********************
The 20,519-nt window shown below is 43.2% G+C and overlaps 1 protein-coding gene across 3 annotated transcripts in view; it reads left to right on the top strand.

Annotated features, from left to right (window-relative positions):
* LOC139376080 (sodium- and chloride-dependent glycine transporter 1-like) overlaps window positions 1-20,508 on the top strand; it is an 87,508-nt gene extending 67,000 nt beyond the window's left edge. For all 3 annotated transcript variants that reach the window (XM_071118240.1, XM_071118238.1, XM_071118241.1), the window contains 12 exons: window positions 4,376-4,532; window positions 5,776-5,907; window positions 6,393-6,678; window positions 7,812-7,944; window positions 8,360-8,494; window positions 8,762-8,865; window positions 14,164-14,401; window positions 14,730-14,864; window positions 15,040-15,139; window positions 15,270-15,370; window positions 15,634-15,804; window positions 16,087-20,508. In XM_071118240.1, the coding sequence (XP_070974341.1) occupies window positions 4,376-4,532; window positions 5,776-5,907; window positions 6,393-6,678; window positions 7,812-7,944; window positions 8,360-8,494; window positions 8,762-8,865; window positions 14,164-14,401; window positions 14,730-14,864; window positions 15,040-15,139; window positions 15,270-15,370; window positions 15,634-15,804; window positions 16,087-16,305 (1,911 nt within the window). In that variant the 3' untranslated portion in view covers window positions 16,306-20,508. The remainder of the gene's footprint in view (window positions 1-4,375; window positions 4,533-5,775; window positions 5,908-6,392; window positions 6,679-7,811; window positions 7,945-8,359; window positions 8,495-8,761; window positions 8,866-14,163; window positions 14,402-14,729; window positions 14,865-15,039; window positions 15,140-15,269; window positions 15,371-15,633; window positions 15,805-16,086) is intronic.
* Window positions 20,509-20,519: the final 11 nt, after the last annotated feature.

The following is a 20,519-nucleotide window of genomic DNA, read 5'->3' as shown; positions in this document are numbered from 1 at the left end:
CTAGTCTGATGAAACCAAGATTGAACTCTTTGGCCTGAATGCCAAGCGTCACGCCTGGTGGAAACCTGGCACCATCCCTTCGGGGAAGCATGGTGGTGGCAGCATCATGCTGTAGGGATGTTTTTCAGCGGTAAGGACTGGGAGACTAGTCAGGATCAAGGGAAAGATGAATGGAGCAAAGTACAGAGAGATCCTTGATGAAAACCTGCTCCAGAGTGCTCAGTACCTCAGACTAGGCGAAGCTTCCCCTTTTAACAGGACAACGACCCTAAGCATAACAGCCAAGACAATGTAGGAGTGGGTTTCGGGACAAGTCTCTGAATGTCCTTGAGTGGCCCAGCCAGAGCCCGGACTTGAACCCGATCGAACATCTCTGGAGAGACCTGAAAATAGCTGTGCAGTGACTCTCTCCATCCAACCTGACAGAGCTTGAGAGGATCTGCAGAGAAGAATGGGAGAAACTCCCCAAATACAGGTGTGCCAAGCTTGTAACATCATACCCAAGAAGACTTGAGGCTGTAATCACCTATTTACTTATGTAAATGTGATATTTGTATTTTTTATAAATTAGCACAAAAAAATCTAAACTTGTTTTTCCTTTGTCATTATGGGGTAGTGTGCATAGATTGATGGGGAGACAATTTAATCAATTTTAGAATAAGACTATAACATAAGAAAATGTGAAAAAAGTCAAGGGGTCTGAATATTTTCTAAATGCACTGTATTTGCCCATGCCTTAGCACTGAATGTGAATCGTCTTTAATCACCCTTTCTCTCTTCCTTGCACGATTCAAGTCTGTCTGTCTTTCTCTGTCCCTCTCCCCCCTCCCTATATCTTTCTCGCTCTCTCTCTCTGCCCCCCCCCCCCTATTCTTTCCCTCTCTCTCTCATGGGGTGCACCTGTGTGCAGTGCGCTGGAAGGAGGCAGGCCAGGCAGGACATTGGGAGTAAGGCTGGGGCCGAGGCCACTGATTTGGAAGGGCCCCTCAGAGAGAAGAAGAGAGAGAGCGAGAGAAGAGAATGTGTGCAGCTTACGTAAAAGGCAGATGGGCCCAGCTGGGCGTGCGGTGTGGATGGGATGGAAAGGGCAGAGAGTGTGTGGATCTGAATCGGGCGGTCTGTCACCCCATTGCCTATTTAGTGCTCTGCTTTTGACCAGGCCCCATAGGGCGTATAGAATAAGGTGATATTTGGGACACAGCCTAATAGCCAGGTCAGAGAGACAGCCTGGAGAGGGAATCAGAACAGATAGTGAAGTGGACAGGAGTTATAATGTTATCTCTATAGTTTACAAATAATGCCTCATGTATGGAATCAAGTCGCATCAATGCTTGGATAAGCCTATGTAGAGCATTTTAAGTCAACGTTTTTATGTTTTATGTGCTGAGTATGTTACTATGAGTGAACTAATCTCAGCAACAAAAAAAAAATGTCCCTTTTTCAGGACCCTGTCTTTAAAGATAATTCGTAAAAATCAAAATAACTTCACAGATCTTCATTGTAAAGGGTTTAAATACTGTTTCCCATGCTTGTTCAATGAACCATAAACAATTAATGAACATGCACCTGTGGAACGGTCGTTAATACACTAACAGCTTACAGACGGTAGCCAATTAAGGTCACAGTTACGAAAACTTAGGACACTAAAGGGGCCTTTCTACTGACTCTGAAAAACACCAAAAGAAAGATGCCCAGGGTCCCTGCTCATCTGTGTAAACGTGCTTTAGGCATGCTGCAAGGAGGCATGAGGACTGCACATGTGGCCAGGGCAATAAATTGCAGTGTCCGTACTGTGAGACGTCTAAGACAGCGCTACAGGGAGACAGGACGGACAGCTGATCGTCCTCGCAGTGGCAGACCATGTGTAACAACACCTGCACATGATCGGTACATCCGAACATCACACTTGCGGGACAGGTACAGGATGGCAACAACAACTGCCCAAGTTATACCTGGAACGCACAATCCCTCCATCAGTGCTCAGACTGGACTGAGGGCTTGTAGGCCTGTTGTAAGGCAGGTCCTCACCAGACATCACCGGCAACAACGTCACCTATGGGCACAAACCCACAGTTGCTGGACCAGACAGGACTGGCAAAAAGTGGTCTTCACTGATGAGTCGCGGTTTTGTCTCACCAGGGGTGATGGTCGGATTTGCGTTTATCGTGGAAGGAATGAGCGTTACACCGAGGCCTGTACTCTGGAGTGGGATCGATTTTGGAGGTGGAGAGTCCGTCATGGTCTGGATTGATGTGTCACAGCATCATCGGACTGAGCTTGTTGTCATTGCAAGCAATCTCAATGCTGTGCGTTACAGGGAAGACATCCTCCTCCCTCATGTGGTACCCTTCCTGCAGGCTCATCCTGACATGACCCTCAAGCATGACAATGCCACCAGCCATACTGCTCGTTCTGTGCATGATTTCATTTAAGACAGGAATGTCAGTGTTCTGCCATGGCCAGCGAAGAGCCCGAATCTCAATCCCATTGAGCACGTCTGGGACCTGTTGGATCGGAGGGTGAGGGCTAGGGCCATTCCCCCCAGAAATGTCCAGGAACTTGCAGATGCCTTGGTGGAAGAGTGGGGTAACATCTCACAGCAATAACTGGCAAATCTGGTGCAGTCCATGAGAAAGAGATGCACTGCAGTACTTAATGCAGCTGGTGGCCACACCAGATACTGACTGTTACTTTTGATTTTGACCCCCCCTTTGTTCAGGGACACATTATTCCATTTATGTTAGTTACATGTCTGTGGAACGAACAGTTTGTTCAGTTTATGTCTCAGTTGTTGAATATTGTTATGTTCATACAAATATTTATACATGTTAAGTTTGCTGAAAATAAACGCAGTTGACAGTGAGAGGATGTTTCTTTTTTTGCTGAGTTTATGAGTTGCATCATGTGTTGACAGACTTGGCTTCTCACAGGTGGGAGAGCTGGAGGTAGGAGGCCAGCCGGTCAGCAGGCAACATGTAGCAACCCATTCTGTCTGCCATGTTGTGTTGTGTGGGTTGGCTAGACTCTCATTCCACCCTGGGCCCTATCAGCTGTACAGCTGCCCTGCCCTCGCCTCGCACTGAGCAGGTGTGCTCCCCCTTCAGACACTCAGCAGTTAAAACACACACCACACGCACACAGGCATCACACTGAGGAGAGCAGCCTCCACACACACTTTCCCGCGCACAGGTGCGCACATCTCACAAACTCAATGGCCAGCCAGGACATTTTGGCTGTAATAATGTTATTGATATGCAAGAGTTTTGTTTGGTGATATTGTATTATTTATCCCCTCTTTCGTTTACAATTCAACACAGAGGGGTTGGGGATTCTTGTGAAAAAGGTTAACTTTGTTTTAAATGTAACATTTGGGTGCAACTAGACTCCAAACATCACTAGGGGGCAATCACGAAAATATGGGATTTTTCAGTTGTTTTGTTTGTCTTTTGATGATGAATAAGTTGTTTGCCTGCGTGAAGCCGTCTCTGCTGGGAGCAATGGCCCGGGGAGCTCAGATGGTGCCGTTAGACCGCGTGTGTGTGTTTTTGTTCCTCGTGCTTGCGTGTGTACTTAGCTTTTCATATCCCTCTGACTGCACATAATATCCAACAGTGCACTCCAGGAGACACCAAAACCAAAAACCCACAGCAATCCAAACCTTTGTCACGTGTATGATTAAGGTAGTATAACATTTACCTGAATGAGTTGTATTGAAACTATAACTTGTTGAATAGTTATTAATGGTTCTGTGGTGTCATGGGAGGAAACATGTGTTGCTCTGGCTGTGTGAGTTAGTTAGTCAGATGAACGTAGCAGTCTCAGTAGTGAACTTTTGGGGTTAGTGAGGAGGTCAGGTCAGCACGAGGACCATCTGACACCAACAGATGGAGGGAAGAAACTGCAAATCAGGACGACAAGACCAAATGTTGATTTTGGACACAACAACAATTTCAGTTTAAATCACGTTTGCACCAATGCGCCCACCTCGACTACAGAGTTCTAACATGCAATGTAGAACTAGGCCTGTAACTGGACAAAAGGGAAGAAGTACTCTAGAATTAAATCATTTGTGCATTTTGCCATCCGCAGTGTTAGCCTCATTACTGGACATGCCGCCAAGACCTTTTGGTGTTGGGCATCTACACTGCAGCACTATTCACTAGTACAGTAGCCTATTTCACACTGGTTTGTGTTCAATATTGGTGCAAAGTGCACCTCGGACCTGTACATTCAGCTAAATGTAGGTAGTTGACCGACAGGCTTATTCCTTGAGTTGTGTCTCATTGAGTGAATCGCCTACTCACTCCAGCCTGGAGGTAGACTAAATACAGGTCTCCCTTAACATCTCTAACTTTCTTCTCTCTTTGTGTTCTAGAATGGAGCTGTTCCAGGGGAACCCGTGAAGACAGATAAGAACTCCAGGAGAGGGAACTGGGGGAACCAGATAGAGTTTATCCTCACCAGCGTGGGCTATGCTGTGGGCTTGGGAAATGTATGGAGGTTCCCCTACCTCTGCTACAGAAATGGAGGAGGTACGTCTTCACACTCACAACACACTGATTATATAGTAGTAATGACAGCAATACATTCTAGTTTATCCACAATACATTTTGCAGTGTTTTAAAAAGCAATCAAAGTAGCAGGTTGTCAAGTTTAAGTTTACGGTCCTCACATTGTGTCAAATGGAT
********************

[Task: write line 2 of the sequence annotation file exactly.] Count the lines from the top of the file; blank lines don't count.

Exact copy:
Annotated features, from left to right (window-relative positions):